It's notable that Bacall looked to Hepburn as her model for stardom. Hepburn brilliantly created a mythos about herself, and Bacall clearly took note. She watched as her pal 'Katie' orchestrated a veritable cottage industry of mythmaking throughout the 1980s and 1990s (books, articles, interviews, documentary films). Bacall didn't need to repackage her life with Bogart the way Hepburn had done with Tracy. The Bogart-Bacall relationship was real; it was wonderful; it was passionate; it was complicated. But there were still lessons to be learned from Hepburn that Bacall used in writing and promoting her second and third memoirs. Like Hepburn, she delivered her story with such imperious authority that no one dared question her version of events.
But in so carefully controlling the way her life was chronicled, Bacall narrowed Bogart's story as much as she did her own. One of the few reviews of (her memoir) By Myself and Then Some, in the Guardian, commented that Bacall's version of Bogie tended to 'blur the man himself.' That does a disservice to a figure that remains such a cultural touchstone, not just the greatest movie star but a prototype for the modern American man.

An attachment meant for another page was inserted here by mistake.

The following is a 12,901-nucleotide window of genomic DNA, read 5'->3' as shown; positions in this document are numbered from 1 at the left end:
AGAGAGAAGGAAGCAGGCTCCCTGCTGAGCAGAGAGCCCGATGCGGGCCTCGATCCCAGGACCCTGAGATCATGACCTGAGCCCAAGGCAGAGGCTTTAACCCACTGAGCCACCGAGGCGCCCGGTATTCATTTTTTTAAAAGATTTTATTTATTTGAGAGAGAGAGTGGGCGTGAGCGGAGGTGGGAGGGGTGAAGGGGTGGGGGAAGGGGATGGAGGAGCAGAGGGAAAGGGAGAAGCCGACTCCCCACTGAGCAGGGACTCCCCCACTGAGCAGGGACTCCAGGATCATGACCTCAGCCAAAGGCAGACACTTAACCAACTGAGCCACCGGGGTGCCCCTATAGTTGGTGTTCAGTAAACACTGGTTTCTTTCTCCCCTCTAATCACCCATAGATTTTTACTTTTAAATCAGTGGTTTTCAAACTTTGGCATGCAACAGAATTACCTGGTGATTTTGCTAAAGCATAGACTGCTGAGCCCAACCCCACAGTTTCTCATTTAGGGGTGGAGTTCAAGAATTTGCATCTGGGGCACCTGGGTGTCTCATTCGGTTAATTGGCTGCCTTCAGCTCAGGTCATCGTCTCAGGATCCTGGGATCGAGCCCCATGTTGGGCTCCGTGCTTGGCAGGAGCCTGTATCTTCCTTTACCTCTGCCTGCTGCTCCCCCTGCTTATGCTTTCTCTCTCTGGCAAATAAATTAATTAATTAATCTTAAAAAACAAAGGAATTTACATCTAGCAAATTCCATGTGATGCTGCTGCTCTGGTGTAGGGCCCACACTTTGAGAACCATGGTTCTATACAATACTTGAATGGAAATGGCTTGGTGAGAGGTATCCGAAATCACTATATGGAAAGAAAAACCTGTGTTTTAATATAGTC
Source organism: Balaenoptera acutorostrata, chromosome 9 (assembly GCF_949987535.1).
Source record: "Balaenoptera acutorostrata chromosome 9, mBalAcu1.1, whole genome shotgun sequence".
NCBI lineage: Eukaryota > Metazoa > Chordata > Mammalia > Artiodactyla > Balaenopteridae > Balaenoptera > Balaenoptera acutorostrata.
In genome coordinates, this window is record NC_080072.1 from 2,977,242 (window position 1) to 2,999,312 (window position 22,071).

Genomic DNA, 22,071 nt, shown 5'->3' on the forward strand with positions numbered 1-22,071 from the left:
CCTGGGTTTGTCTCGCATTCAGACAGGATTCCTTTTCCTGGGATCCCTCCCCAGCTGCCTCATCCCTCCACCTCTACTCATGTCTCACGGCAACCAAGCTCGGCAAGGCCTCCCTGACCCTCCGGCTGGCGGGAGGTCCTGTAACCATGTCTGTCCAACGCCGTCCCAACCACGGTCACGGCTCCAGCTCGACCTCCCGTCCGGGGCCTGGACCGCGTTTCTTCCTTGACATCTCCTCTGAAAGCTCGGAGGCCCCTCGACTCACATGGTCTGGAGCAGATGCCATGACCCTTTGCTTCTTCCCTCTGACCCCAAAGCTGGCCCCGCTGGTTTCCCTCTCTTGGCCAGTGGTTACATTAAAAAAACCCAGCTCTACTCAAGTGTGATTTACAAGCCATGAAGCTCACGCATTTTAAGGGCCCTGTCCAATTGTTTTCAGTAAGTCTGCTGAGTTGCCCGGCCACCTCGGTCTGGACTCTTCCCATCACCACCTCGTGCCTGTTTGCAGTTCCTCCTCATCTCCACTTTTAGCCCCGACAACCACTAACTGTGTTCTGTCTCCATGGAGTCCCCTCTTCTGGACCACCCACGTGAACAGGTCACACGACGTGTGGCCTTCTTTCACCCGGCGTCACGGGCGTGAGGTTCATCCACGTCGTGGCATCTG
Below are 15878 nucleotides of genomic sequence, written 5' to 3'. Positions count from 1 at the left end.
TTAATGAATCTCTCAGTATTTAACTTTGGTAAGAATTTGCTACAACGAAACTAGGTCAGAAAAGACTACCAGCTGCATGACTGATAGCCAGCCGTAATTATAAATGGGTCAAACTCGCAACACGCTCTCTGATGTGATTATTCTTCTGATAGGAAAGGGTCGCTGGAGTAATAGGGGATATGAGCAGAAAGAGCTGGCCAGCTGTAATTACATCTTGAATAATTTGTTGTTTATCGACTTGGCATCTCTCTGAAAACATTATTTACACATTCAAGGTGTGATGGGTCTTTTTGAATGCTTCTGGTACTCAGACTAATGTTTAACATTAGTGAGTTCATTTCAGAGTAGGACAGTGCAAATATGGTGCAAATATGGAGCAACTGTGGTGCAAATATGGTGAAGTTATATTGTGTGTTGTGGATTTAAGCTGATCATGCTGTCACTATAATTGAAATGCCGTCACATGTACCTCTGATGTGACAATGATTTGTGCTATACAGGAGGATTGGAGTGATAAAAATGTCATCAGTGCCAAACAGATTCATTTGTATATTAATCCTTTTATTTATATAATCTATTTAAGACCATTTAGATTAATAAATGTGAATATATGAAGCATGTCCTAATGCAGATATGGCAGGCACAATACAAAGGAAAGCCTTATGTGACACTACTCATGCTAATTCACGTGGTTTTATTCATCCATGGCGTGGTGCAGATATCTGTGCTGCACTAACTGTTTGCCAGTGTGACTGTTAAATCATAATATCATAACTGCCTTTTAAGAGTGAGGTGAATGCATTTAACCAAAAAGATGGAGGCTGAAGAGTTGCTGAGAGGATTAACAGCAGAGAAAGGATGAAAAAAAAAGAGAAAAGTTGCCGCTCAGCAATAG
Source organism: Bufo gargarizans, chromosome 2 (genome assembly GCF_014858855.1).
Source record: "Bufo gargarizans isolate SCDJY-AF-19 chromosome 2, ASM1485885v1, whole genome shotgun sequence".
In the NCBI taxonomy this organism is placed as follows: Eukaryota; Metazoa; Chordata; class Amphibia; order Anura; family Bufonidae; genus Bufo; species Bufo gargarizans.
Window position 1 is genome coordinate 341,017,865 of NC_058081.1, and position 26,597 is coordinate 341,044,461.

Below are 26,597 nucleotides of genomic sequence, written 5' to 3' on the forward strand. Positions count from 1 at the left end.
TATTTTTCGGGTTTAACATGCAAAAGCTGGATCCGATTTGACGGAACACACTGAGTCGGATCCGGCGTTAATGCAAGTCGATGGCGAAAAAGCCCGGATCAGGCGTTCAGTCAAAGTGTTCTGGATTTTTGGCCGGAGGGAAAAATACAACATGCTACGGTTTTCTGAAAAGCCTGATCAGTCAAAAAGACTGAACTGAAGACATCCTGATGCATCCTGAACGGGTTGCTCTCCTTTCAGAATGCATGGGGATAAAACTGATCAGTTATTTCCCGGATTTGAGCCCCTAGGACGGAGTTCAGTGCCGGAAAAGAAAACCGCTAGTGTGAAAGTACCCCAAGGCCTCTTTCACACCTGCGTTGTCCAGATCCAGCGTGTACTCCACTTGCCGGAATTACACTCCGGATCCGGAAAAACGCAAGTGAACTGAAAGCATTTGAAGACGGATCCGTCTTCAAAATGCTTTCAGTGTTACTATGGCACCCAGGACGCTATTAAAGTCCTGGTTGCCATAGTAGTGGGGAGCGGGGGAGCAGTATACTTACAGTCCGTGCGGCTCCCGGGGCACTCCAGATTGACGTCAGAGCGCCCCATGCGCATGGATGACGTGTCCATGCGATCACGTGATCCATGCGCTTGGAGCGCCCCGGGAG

Humphrey Bogart has come down to us as the supremely confident, unflappable, unpretentious, reluctant movie star, filled with integrity, strength, and disdain for phonies. That's not untrue. He did have integrity and he did have strength, and he very much disdained phonies, but he was softer than such a description would imply. He was wounded, vulnerable, and filled with self-doubt. He lived most of his life trying to overcome the emotional deprivations of his childhood. He was no tough kid from the streets, as so many people thought based on the roles he played but rather the privileged son of a wealthy physician and an acclaimed illustrator. Yet for all his birthright, he never felt he measured up. Denied love by his parents, expelled from schools, fired by employers, he struggled with self-worth all his life. That helps explain the drinking and the rage it unleashed.